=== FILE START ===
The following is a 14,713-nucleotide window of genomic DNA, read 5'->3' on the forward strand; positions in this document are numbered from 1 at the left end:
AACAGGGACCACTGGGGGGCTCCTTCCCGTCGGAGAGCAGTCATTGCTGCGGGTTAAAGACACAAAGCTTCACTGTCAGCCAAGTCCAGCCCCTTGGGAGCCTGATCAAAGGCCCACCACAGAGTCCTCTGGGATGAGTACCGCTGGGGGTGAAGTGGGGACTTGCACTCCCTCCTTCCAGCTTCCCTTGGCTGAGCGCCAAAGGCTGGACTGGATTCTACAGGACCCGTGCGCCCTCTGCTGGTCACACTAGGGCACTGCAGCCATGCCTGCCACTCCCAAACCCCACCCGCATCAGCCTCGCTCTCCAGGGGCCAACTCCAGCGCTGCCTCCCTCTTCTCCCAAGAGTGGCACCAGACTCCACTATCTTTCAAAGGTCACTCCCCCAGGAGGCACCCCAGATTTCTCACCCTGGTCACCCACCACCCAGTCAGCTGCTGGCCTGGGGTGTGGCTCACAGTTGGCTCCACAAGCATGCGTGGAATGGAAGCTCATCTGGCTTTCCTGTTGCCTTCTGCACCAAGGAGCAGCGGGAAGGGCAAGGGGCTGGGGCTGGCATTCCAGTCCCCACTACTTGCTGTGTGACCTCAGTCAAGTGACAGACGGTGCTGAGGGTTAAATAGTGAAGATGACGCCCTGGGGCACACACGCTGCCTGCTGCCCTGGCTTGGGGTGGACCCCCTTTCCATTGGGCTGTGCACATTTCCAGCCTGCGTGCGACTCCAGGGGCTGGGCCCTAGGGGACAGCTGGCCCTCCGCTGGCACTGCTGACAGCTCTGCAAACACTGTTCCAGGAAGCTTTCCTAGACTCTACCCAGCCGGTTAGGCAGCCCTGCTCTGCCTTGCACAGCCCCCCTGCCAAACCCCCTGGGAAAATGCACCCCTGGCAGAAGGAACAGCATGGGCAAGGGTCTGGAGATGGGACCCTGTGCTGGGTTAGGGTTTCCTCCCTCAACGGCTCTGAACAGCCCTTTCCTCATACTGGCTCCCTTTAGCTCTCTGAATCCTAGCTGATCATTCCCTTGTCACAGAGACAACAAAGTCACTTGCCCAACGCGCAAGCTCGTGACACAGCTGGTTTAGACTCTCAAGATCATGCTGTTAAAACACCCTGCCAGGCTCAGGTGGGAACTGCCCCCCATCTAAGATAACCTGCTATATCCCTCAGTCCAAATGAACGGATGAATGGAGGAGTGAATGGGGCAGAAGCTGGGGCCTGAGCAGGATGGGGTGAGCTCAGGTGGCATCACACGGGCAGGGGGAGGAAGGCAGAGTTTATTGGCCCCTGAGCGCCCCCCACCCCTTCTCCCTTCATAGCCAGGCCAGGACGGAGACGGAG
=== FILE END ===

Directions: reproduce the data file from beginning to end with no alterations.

The following is a 14,713-nucleotide window of genomic DNA, read 5'->3' on the forward strand; positions in this document are numbered from 1 at the left end:
AACAGGGACCACTGGGGGGCTCCTTCCCGTCGGAGAGCAGTCATTGCTGCGGGTTAAAGACACAAAGCTTCACTGTCAGCCAAGTCCAGCCCCTTGGGAGCCTGATCAAAGGCCCACCACAGAGTCCTCTGGGATGAGTACCGCTGGGGGTGAAGTGGGGACTTGCACTCCCTCCTTCCAGCTTCCCTTGGCTGAGCGCCAAAGGCTGGACTGGATTCTACAGGACCCGTGCGCCCTCTGCTGGTCACACTAGGGCACTGCAGCCATGCCTGCCACTCCCAAACCCCACCCGCATCAGCCTCGCTCTCCAGGGGCCAACTCCAGCGCTGCCTCCCTCTTCTCCCAAGAGTGGCACCAGACTCCACTATCTTTCAAAGGTCACTCCCCCAGGAGGCACCCCAGATTTCTCACCCTGGTCACCCACCACCCAGTCAGCTGCTGGCCTGGGGTGTGGCTCACAGTTGGCTCCACAAGCATGCGTGGAATGGAAGCTCATCTGGCTTTCCTGTTGCCTTCTGCACCAAGGAGCAGCGGGAAGGGCAAGGGGCTGGGGCTGGCATTCCAGTCCCCACTACTTGCTGTGTGACCTCAGTCAAGTGACAGACGGTGCTGAGGGTTAAATAGTGAAGATGACGCCCTGGGGCACACACGCTGCCTGCTGCCCTGGCTTGGGGTGGACCCCCTTTCCATTGGGCTGTGCACATTTCCAGCCTGCGTGCGACTCCAGGGGCTGGGCCCTAGGGGACAGCTGGCCCTCCGCTGGCACTGCTGACAGCTCTGCAAACACTGTTCCAGGAAGCTTTCCTAGACTCTACCCAGCCGGTTAGGCAGCCCTGCTCTGCCTTGCACAGCCCCCCTGCCAAACCCCCTGGGAAAATGCACCCCTGGCAGAAGGAACAGCATGGGCAAGGGTCTGGAGATGGGACCCTGTGCTGGGTTAGGGTTTCCTCCCTCAACGGCTCTGAACAGCCCTTTCCTCATACTGGCTCCCTTTAGCTCTCTGAATCCTAGCTGATCATTCCCTTGTCACAGAGACAACAAAGTCACTTGCCCAACGCGCAAGCTCGTGACACAGCTGGTTTAGACTCTCAAGATCATGCTGTTAAAACACCCTGCCAGGCTCAGGTGGGAACTGCCCCCCATCTAAGATAACCTGCTATATCCCTCAGTCCAAATGAACGGATGAATGGAGGAGTGAATGGGGCAGAAGCTGGGGCCTGAGCAGGATGGGGTGAGCTCAGGTGGCATCACACGGGCAGGGGGAGGAAGGCAGAGTTTATTGGCCCCTGAGCGCCCCCCACCCCTTCTCCCTTCATAGCCAGGCCAGGACGGAGACGGAG